Friday 18 October 2019

George Hook: Ireland's superior forces must launch a ruthless offensive on Canada

Joe Schmidt will attempt to flex his muscles in Ireland's World Cup opener
Joe Schmidt will attempt to flex his muscles in Ireland's World Cup opener

George Hook

The shortest war in history was fought between the United Kingdom and the Zanzibar Sultanate on August 27, 1896.

A bombardment by the British Navy under the command of Rear-Admiral Harry Rawson disabled the Zanzibaris' defending artillery and forced them into a surrender.

The whole affair was over in less than 40 minutes: a savage blitz by the superior superpower and a lesson in the art of an efficient victory.

Tomorrow, Joe Schmidt will attempt to flex his muscles in Ireland's opening World Cup pool game against Canada in Cardiff.

If Ireland have serious designs on breaching the quarter-final threshold for the first time, they must set about their task with ruthlessness and efficiency.


There are no more practice runs and there can be no more excuses following Ireland's bad breath of mediocrity in two huff-and-puff performances against Wales and England last month.

The performance tomorrow will be every bit as important as the result.

I do not buy into the widely-held belief that Ireland can saunter their way through the opening two rounds against Canada and Romania, before suddenly raising their game for Italy and France. Professional sport does not afford such a casual approach.

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Great athletes in any sport forge their legacies under a juggernaut of ruthless efficiency. The size, shape and stature of opponents is often irrelevant. Top players focus only on themselves and strive for perfection, regardless of circumstance. It is what separates the consistently supreme from the journeymen.

The question is: where do Ireland fit in?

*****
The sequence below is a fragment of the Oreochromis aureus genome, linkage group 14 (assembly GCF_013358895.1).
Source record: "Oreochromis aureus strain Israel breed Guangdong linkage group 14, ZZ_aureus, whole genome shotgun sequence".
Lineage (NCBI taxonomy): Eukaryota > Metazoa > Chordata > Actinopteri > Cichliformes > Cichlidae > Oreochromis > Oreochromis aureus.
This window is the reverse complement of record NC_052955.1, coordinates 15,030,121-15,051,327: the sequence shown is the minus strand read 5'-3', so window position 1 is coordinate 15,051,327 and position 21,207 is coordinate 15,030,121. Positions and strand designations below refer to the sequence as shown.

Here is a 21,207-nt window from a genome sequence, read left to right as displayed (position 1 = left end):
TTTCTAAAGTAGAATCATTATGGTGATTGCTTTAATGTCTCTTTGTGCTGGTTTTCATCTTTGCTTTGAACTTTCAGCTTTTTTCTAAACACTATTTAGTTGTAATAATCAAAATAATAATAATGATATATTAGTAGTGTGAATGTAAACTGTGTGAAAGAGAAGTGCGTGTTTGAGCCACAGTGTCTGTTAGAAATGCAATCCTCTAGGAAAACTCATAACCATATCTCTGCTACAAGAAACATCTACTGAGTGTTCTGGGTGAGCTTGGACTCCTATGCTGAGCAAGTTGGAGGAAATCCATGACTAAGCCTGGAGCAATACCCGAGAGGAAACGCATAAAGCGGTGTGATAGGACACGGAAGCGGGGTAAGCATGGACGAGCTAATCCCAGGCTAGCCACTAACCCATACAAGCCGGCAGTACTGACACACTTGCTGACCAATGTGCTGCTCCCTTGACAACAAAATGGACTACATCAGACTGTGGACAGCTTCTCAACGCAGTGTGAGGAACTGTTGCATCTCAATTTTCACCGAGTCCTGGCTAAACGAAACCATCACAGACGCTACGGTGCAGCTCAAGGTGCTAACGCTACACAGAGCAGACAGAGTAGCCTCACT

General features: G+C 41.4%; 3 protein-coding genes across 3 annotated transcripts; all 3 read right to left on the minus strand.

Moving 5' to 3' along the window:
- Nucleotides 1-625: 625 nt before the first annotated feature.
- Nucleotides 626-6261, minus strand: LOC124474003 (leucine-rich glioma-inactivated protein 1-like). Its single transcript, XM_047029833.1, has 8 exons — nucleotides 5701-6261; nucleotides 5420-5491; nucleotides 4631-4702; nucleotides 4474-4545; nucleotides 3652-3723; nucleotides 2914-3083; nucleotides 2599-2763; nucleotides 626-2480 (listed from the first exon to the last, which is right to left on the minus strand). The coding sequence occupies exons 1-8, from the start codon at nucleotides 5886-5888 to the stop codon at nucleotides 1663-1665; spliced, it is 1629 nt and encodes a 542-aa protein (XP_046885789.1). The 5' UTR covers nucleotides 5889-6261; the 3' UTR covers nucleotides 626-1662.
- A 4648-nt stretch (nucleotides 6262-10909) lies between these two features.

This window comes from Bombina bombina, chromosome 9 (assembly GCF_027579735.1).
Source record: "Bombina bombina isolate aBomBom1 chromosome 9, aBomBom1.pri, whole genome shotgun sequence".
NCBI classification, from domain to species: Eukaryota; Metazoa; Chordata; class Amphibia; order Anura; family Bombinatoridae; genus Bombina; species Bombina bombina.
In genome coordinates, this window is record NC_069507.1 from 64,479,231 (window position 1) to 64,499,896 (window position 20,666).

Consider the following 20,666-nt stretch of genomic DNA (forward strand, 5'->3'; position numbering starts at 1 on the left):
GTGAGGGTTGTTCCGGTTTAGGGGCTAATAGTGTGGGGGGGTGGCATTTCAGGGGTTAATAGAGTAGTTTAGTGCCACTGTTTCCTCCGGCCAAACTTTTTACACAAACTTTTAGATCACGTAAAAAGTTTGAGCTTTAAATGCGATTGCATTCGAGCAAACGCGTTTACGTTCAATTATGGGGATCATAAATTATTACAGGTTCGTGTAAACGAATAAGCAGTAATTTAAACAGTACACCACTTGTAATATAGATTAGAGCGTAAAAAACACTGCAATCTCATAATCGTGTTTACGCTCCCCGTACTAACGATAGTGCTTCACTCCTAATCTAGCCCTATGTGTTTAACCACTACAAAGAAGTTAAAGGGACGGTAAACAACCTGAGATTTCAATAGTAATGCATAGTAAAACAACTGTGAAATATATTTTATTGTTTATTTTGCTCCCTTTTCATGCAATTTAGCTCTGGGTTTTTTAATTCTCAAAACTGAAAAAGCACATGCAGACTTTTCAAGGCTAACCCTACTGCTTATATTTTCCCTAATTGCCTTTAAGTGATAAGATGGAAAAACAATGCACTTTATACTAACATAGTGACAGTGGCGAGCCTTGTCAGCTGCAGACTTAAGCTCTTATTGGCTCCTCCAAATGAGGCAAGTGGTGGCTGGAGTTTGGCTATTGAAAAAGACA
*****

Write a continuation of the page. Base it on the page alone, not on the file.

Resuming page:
Schmidt has selected a strong XV to get the job done in Cardiff. Robbie Henshaw's hamstring strain has prevented him from resuming his centre partnership with Jared Payne, so Luke Fitzgerald gets another opportunity to impress.

Fitzgerald has the ability to look like a superstar on his day, but the litany of injuries he has suffered have clearly dented his confidence to such an extent that he almost seems afraid to back himself.

No-one doubts his natural talent, but I would love to see Fitzgerald cut loose from his shackles of uncertainty and have a go.

A strong performance in the midfield tomorrow could force the coach's thinking for the crunch pool matches against Italy and France.

Henshaw is a certain starter in the centre on his return, but Fitzgerald has to have one eye on securing a winger's jersey.

Tommy Bowe appears to have done enormous damage to his chances of a starting spot with a poor showing against England.

The Monaghan man will be first to admit he was off the pace at Twickenham, but how many more opportunities will he get to make amends between now and the France game?

Based on the current team selection, it would appear that Bowe is now fifth choice, behind Dave Kearney, Keith Earls, Simon Zebo and Fitzgerald.

Schmidt has another chance to watch Iain Henderson partner Paul O'Connell in the second-row. Henderson's performances during the warm-up series were one of the few positives. A similar showing against Canada tomorrow should secure his position as the preferred second-row option.

Devin Toner may feel slightly aggrieved at losing his place after packing down alongside O'Connell for the majority of the Six Nations campaign, but the 6ft 10ins Leinster man just doesn't have the ball skills and aggression to match his Ulster rival.

Henderson has been a rising star for some time now. This is his moment to shine.

Canada's record in their last five Tests has been nothing short of atrocious. Back-to-back defeats to the USA followed losses to Japan, Tonga and Samoa. They finished last in the Pacific Nations Cup.


Schmidt can wax lyrical til the cows come home about the couple of half-decent players in the opposition squad, but if 37-year-old Jamie Cudmore (Clermont) and DTH van der Merwe (formerly Glasgow, now Scarlets) are allowed to upset Ireland's game-plan, we might as well pack our bags and head home.

This game is a chance for Ireland to set a platform upon which success can be delivered. I expect Ireland to hit hard from the first whistle and put the game to bed before half-time.

A creaky opening win against poor opposition will do little restore confidence. There are no more dress rehearsals.

Ireland must start as they mean to continue.

Irish Independent

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